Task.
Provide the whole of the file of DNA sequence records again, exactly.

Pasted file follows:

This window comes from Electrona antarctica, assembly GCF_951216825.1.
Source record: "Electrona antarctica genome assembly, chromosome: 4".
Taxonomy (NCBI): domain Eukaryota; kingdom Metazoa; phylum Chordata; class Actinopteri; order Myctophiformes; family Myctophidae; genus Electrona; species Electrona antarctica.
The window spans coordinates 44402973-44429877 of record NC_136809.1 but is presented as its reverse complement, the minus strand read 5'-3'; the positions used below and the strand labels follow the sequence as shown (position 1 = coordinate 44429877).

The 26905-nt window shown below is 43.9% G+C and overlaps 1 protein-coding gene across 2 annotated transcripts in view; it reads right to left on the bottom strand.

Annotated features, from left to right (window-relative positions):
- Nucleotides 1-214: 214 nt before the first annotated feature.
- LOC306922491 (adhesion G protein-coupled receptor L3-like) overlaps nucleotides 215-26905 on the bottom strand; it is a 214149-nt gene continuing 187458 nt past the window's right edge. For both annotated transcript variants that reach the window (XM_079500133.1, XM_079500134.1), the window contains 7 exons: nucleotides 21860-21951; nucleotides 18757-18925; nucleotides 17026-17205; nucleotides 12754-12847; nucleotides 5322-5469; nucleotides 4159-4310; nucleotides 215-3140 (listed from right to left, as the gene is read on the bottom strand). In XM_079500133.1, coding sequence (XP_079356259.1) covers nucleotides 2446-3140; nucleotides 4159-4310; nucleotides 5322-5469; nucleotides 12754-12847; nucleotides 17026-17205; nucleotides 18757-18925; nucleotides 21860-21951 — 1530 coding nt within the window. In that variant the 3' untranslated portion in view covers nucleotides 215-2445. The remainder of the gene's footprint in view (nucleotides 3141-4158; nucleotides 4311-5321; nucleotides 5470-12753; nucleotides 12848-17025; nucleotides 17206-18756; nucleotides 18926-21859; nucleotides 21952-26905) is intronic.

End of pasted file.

This window comes from Electrona antarctica, assembly GCF_951216825.1.
Source record: "Electrona antarctica genome assembly, chromosome: 4".
Taxonomy (NCBI): domain Eukaryota; kingdom Metazoa; phylum Chordata; class Actinopteri; order Myctophiformes; family Myctophidae; genus Electrona; species Electrona antarctica.
The window spans coordinates 44402973-44429877 of record NC_136809.1 but is presented as its reverse complement, the minus strand read 5'-3'; the positions used below and the strand labels follow the sequence as shown (position 1 = coordinate 44429877).

The 26905-nt window shown below is 43.9% G+C and overlaps 1 protein-coding gene across 2 annotated transcripts in view; it reads right to left on the bottom strand.

Annotated features, from left to right (window-relative positions):
- Nucleotides 1-214: 214 nt before the first annotated feature.
- LOC306922491 (adhesion G protein-coupled receptor L3-like) overlaps nucleotides 215-26905 on the bottom strand; it is a 214149-nt gene continuing 187458 nt past the window's right edge. For both annotated transcript variants that reach the window (XM_079500133.1, XM_079500134.1), the window contains 7 exons: nucleotides 21860-21951; nucleotides 18757-18925; nucleotides 17026-17205; nucleotides 12754-12847; nucleotides 5322-5469; nucleotides 4159-4310; nucleotides 215-3140 (listed from right to left, as the gene is read on the bottom strand). In XM_079500133.1, coding sequence (XP_079356259.1) covers nucleotides 2446-3140; nucleotides 4159-4310; nucleotides 5322-5469; nucleotides 12754-12847; nucleotides 17026-17205; nucleotides 18757-18925; nucleotides 21860-21951 — 1530 coding nt within the window. In that variant the 3' untranslated portion in view covers nucleotides 215-2445. The remainder of the gene's footprint in view (nucleotides 3141-4158; nucleotides 4311-5321; nucleotides 5470-12753; nucleotides 12848-17025; nucleotides 17206-18756; nucleotides 18926-21859; nucleotides 21952-26905) is intronic.